WHITE REINDEER B
USA (82 mi) 2013 d: Zach Clark Official site
USA (82 mi) 2013 d: Zach Clark Official site
An absurdist, black comedy for Christmas may be the perfect thing to accompany all the office parties and egg nog, where people tend to overdo their festive merriment during the holidays, often to cover up their own insecurities and emptiness inside. But either way, this film will likely lead you down a road not taken before, especially its particularly bizarre take on Christmas, where part of its intrigue is counting down the days before the big event, where our heroine gets herself ever deeper into disturbing events that test her Christmas spirit. Anna Margaret Hollyman, from Small, Beautifully Moving Parts (2011), is Suzanne Barrington, a chirpy, real estate agent seen selling a young couple (Joe Swanberg and Lydia Hyslop) a new home in Virginia suburbia, where she seems particularly thrilled to ease their fears about home break-ins, telling them she and her husband live just around the block. This feeling of coziness is reinforced by a bout of noisy lovemaking in the kitchen, Greek-style, where her husband Jeff (Nathan Williams) has a tendency to talk his way through the moment with porn sounding sex talk, which sounds a bit edgy. While he’s the likable local TV meteorologist, he announces over dinner that he’s been offered a new job in Hawaii, starting in January, so this will be their last Christmas in Virginia. Immediately her mind lights up with thoughts of white sandy beaches and the ocean waves lapping at her feet, where somehow her perfect life just got a little bit better.
Disaster strikes, however, when Suzanne returns home one evening only to find her husband lying on the floor dead with part of his skull blown away. This sends her reeling into instant depression, staying with her parents afterwards, where she remains in shock throughout the funeral, still besieged by thoughts of Hawaii. When she returns home, however, she seems determined to make a fresh start by immediately decorating for Christmas, though she does this by binge-buying on the computer, ordering just about everything, spending a fortune. But not to worry, as apparently money is the least of her concerns, especially after Jeff’s best friend awkwardly reveals her husband was having an affair with a stripper before he died, immediately sending her to his laptop where she quickly gains entry, discovering his favorite porn site, which she sits and watches while nonchalantly munching on a salad. Before you know it, she’s found her way to the local strip club, where she finds Fantasia (Laura Lemar-Goldsborough) in the dressing room, a young black woman with eyelash extensions that appear to have hanging attachments on the end, a marvel of physical science that they’ll even stay in place. Fantasia is not the least bit phased by the visit, and even offers a hug over the death of their mutual amour, and then out of the blue, asks Suzanne if she wants to hang with some of the girls at a dance club afterwards. With literally nothing on her plate, why not? What else has she got to do? While they all binge drink and do lines of cocaine, Suzanne politely refuses, but as the evening wears on, she decides to give it a try, shown in a blur of white flashes, as she literally can’t stop herself from indulging.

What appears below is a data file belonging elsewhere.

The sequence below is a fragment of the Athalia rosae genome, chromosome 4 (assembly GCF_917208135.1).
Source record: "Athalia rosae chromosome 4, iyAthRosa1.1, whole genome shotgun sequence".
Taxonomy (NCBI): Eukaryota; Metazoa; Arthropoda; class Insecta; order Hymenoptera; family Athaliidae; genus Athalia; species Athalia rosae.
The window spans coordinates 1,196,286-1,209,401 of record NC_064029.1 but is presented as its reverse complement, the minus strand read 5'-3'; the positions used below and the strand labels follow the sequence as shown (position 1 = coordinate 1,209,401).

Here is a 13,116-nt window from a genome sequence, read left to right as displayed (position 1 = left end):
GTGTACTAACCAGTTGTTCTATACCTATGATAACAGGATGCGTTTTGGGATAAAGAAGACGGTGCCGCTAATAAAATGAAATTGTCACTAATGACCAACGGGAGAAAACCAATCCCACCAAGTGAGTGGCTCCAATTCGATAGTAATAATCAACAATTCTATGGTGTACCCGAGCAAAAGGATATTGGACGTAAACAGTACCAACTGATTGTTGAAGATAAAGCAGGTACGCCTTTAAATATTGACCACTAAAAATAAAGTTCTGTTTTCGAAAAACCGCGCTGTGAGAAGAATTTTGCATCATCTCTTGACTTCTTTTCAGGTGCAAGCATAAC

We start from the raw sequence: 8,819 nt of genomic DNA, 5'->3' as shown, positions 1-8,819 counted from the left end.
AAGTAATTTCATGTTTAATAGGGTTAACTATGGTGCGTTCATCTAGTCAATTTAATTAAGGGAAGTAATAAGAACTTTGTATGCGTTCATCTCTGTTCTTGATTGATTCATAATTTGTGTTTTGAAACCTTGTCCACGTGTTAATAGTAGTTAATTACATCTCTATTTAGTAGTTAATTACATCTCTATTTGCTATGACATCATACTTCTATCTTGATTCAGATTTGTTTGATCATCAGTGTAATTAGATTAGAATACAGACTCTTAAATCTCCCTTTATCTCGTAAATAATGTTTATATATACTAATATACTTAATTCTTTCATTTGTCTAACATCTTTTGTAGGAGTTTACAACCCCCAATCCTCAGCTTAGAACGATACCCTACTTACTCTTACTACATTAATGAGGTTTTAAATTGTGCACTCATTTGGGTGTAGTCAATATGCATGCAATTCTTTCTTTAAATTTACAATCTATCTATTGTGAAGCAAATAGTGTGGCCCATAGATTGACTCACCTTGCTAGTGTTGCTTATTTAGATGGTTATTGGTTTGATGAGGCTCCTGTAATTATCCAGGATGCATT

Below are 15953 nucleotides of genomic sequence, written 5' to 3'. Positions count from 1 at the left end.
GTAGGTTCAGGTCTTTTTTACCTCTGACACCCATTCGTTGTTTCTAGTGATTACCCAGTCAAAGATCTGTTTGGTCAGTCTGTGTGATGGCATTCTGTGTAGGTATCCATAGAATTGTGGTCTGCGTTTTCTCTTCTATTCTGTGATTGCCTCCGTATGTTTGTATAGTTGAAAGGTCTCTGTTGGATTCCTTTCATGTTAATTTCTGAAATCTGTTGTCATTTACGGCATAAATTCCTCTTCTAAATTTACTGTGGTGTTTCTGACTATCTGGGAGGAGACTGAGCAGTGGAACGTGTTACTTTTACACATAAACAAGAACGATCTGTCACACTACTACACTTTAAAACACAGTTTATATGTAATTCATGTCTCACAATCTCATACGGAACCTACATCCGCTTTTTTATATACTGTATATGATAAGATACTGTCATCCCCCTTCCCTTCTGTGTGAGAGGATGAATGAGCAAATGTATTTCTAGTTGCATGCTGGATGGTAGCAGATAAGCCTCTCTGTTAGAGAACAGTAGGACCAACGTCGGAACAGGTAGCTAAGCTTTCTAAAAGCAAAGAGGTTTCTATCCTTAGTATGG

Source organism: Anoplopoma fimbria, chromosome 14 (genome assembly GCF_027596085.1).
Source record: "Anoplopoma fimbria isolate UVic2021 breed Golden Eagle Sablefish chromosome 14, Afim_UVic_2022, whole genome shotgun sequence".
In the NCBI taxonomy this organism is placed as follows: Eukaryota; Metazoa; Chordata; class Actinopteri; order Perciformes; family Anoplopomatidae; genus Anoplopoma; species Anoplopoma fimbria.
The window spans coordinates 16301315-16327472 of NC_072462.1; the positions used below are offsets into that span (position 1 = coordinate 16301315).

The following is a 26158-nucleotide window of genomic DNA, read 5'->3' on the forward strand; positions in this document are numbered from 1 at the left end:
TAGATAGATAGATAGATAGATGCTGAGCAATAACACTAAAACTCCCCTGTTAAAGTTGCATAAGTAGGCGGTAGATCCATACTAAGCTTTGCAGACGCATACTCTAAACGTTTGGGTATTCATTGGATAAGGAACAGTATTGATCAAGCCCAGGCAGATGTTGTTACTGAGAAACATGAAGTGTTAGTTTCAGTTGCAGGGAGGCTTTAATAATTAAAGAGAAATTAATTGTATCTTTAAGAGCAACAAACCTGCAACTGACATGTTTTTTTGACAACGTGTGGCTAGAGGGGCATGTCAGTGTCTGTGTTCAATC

Waking up in a daze on someone’s sofa, as a little black girl is yelling in her face that it’s time to get up, Suzanne asks where she is? “Maryland” is the unexpected response, as if she’s suddenly become Alice after falling down the rabbit hole. But she’s safely with Fantasia, who lives with her mother and young daughter, where they politely offer her breakfast after she pukes in the bathroom. Again, having no other plans, Fantasia decides to invite her shopping, which becomes a cocaine-fueled excursion of high-end shoplifting at Macy’s, where they wrap their stolen possessions in aluminum foil, as if this is a secret criminal code, followed by nonstop partying at a friend’s house. Suzanne is a good sport and the women are surprisingly accepting of this vanilla white bread, suburban girl with hardly a hint of personality, while they get blitzed to super aggressive punk rock songs. While there are amusing stretches, including an anything goes, Joe Swanberg-hosted sex party, where Suzanne finally loses it in the bathroom, where her emotional world is simply crumbling all around her, but she’s being comforted by a woman dressed in a naked catsuit. Much of it is too absurd for words, a turbulent rollercoaster ride into a psychological descent of utter Hell, but it has to be said people are reaching out to her in her hour of need, so it’s not like she is going through her turmoil alone. Again counting down the days to Christmas, her parents compound the ordeal by announcing they are separating, which is more like a punctuation mark on an utterly devastating series of events. Nonetheless, her recurrent flashes of an imaginary Hawaii are a persistent reminder that there’s plenty more to discover out there, where the blur of her own life needs an abrupt shift to something new, where the film offers an amusing blend of naturalism and an imaginary world beckoning. The director Zach Clark’s WHITE REINDEER joins the ranks of several American independent filmmakers like David Gordon Green’s Prince Avalanche (2013), Jeff Nichols’ Mud (2012), Aaron Katz’s COLD WEATHER (2010), and Chad Hartigan’s This Is Martin Bonner (2013), where they are all graduates of the North Carolina School of Arts.